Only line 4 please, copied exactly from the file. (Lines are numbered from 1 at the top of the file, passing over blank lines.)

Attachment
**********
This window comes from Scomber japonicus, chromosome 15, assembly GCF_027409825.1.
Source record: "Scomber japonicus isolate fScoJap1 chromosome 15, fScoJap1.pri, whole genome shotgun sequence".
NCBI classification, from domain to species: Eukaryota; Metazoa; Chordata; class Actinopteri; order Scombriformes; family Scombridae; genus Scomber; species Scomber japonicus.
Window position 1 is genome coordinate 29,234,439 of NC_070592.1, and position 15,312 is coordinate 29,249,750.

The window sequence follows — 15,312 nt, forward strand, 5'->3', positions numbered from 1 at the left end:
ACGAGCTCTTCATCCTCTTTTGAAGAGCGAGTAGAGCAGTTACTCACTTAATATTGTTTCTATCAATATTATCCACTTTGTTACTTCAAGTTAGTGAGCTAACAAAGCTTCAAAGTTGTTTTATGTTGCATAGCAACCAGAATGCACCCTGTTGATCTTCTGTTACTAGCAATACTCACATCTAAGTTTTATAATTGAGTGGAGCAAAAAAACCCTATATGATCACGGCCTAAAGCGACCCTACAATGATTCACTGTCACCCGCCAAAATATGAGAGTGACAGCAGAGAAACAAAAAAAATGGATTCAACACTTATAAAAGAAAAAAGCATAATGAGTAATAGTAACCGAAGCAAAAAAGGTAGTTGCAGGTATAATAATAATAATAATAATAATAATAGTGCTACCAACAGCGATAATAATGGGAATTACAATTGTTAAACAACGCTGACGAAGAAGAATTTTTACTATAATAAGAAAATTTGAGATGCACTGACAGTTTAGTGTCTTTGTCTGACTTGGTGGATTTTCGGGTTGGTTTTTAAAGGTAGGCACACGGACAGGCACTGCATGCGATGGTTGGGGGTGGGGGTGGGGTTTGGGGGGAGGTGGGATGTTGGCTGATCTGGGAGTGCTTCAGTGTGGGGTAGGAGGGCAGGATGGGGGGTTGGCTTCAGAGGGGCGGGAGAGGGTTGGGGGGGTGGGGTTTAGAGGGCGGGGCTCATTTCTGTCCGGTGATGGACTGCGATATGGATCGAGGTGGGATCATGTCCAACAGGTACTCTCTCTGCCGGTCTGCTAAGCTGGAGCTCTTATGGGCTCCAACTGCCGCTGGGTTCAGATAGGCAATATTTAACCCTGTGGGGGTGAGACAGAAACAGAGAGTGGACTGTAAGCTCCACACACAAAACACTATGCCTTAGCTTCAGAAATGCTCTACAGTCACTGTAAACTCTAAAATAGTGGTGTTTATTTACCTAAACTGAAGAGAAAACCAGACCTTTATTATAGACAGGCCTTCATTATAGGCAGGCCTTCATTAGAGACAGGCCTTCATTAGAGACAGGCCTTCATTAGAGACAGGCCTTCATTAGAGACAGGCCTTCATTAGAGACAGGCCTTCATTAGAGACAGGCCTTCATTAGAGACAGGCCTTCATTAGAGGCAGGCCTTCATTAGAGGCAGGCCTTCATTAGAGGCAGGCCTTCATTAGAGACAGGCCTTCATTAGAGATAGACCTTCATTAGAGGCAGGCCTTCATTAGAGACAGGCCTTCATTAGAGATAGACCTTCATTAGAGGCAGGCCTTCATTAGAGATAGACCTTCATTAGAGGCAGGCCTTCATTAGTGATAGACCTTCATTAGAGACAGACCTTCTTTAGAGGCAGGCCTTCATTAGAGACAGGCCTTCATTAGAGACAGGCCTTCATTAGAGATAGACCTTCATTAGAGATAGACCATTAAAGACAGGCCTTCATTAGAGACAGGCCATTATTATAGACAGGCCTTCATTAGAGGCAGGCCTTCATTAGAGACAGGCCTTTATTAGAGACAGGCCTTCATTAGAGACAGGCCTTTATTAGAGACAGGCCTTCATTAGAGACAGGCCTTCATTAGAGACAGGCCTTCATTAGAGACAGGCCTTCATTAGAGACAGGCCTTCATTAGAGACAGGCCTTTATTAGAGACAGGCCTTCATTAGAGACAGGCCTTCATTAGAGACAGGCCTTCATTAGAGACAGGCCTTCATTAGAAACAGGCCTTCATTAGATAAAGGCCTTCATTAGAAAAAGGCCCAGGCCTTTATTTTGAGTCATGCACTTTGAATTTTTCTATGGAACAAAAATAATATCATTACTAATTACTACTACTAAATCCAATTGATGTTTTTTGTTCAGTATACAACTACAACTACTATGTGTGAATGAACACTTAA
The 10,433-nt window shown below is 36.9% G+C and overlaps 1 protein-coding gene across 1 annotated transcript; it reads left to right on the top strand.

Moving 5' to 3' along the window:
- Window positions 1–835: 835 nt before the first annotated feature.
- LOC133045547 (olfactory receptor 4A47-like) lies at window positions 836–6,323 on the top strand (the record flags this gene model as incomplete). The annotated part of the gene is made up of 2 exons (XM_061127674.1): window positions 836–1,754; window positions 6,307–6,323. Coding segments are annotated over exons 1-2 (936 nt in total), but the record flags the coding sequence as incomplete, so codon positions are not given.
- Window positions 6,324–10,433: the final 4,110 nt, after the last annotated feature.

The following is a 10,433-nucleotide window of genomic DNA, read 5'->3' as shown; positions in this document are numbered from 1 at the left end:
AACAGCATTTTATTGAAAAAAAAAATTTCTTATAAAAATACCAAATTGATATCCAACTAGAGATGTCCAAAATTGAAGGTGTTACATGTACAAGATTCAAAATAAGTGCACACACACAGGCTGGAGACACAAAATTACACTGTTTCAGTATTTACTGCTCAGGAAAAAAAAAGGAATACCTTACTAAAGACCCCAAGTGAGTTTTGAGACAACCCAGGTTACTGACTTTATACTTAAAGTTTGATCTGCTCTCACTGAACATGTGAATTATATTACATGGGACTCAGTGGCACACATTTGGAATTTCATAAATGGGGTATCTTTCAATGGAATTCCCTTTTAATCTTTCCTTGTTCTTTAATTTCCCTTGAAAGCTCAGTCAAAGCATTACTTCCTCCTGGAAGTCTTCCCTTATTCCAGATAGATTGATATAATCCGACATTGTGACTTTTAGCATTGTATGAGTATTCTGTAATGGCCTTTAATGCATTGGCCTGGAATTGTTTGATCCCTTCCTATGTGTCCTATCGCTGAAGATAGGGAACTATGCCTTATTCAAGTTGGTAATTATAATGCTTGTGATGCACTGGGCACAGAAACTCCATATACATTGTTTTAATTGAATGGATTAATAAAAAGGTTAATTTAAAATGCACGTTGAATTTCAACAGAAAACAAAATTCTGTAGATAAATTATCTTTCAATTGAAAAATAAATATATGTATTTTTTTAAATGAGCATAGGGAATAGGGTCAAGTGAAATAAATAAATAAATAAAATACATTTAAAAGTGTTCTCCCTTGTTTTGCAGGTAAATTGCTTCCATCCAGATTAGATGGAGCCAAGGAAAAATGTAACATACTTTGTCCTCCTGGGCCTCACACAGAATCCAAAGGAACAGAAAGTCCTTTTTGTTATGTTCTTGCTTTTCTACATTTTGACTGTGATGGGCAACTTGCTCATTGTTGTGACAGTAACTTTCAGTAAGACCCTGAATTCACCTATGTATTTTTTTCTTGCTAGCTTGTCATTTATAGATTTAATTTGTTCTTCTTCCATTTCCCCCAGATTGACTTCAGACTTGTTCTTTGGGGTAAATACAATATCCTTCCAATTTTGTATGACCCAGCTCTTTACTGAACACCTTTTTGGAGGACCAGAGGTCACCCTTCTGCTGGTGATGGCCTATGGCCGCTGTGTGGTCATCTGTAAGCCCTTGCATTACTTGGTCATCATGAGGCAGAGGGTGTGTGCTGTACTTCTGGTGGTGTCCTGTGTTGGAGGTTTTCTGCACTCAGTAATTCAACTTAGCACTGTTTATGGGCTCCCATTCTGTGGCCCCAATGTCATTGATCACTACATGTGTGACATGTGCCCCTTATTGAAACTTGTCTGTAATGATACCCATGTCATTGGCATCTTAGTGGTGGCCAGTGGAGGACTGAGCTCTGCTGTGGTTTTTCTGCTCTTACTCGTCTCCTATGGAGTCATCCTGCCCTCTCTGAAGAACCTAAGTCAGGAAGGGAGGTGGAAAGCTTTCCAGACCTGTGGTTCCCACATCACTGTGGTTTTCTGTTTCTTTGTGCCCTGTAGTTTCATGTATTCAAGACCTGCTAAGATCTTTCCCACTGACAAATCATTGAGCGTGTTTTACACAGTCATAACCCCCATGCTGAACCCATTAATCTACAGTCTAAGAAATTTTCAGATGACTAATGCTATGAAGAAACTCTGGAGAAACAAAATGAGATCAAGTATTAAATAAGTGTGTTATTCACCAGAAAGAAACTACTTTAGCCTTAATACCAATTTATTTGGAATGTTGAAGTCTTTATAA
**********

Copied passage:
Window position 1 is genome coordinate 29,234,439 of NC_070592.1, and position 15,312 is coordinate 29,249,750.